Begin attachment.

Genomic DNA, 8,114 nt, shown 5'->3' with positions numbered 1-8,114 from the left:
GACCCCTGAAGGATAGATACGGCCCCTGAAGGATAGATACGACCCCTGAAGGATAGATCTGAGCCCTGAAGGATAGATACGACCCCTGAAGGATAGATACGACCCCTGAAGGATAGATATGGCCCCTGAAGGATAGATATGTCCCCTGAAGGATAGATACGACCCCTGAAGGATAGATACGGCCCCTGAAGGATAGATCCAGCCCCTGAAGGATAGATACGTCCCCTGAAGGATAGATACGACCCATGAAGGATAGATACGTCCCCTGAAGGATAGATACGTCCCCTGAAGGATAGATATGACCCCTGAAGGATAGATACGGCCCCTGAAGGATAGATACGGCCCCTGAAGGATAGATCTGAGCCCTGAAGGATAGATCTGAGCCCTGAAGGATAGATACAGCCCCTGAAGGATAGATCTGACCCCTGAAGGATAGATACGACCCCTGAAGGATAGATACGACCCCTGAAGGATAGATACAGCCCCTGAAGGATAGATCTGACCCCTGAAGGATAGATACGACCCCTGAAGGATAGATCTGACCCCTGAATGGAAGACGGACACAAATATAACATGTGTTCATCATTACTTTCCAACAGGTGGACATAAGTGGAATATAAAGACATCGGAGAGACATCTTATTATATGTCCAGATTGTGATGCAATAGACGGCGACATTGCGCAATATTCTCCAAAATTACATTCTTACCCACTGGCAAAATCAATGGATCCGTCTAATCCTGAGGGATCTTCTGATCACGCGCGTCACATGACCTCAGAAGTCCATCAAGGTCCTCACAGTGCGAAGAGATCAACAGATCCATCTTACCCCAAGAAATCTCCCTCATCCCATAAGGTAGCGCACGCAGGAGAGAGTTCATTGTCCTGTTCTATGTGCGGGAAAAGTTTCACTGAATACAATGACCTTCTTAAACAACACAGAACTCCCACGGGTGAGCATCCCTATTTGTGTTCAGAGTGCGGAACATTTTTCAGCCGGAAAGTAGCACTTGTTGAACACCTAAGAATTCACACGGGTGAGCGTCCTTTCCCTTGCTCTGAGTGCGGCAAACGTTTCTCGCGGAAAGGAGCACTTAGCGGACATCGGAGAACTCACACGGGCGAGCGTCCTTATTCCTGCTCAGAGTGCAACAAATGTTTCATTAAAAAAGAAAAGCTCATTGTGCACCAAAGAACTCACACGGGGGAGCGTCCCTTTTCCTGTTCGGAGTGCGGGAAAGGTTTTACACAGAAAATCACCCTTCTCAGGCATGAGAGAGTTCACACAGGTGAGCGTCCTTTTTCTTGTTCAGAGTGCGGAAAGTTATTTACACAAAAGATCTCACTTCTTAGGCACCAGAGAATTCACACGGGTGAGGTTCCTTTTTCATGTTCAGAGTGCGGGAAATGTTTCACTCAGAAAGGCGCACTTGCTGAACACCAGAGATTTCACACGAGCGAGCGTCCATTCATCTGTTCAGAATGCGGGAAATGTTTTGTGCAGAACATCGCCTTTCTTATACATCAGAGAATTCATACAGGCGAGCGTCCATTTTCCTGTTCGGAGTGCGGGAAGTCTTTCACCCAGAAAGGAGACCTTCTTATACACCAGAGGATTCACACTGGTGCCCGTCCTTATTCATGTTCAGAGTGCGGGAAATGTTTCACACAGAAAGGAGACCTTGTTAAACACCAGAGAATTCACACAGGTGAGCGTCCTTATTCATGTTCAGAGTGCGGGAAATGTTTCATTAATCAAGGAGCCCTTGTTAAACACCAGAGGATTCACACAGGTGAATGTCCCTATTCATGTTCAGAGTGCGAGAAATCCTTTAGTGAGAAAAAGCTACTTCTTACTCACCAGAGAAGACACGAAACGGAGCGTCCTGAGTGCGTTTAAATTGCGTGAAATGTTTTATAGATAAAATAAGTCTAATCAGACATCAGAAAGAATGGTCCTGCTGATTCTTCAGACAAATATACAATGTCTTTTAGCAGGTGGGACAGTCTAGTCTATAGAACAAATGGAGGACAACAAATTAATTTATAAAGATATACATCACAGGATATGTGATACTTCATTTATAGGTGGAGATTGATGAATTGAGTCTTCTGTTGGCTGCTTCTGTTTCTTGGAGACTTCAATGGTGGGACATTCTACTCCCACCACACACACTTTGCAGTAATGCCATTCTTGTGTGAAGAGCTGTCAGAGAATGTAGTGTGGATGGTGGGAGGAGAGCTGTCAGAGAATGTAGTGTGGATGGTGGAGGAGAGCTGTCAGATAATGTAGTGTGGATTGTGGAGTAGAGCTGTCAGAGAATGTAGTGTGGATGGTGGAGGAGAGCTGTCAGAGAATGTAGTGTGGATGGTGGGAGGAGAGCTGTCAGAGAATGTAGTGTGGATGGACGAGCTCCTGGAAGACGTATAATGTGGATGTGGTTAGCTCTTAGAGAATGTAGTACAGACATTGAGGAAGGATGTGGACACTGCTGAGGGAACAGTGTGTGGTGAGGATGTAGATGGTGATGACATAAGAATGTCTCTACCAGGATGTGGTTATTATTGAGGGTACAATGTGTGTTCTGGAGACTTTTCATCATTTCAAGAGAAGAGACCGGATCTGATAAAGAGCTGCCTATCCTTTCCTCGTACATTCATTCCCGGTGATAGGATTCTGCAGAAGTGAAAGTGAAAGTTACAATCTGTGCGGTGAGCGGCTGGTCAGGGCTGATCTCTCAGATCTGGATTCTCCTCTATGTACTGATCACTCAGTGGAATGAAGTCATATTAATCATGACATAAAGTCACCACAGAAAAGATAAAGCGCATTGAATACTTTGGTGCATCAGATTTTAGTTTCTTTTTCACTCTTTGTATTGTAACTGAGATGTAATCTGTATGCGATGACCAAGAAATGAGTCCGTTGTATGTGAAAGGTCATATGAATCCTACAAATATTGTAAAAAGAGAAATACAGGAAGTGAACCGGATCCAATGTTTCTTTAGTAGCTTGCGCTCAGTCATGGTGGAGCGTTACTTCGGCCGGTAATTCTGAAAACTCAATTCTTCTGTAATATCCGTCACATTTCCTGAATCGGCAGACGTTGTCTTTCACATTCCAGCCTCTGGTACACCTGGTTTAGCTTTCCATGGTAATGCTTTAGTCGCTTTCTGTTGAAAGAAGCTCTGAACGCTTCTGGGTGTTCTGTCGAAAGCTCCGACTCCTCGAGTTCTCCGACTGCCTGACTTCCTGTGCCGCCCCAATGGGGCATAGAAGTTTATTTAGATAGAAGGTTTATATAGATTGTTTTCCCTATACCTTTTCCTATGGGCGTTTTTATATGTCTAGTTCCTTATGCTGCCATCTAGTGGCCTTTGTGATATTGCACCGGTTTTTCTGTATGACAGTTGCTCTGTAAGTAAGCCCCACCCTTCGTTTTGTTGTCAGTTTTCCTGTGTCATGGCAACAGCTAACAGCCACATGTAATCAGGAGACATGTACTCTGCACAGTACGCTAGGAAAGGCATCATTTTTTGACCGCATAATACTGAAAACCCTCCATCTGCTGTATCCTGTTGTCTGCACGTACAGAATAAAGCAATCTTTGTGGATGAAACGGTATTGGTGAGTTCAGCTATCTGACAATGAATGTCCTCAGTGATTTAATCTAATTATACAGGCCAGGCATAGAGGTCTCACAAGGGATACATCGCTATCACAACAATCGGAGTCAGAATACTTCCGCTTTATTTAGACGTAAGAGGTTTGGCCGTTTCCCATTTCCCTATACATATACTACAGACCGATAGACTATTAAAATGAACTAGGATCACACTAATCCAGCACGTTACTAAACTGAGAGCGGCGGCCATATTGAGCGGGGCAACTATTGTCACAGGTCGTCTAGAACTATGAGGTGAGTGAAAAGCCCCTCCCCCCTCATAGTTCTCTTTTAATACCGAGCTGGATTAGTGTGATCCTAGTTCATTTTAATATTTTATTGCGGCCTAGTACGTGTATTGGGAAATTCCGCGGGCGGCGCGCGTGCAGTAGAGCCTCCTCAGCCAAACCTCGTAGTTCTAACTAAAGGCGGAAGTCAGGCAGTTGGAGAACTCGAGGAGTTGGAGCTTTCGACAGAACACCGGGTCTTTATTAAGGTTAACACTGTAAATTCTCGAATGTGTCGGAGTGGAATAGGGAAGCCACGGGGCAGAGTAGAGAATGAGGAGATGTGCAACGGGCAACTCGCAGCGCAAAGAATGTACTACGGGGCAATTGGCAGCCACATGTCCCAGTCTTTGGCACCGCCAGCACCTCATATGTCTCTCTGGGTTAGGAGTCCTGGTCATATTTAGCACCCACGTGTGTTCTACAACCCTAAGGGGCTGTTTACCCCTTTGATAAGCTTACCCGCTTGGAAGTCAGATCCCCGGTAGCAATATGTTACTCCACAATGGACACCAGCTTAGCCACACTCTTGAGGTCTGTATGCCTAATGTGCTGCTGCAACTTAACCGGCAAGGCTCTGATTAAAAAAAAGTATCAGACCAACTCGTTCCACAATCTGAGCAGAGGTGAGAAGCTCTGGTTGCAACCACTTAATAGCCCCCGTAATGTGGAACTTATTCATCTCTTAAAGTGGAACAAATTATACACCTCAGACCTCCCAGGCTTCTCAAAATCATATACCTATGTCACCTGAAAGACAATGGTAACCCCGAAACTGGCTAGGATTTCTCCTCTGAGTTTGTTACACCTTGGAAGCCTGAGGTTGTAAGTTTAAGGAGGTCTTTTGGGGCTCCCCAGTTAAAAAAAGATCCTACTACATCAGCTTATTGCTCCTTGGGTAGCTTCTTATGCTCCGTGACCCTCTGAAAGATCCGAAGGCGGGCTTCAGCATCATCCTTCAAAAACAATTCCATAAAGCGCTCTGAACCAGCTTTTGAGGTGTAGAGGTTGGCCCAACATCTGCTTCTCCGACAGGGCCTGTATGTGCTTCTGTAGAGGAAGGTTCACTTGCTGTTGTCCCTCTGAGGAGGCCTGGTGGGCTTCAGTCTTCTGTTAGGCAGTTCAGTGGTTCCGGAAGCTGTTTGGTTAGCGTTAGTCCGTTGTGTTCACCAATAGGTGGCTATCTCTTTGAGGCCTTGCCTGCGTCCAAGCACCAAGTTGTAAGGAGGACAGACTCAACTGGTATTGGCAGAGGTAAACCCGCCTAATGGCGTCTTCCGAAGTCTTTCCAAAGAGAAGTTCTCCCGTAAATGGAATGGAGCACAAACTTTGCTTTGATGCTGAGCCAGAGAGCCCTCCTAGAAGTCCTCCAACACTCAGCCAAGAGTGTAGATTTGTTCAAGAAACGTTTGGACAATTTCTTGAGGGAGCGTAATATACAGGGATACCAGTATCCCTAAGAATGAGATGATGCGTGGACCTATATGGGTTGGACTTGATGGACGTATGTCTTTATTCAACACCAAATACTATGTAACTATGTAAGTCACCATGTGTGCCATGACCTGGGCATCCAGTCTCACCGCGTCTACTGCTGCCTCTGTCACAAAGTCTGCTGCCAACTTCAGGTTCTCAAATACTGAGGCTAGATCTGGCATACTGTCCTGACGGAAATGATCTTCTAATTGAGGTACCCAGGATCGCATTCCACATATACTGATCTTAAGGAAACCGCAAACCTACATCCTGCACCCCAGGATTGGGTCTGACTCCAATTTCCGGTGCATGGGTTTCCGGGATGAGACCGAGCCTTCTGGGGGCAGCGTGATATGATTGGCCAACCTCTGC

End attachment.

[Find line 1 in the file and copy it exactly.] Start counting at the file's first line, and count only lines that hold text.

Genomic DNA, 8,114 nt, shown 5'->3' with positions numbered 1-8,114 from the left: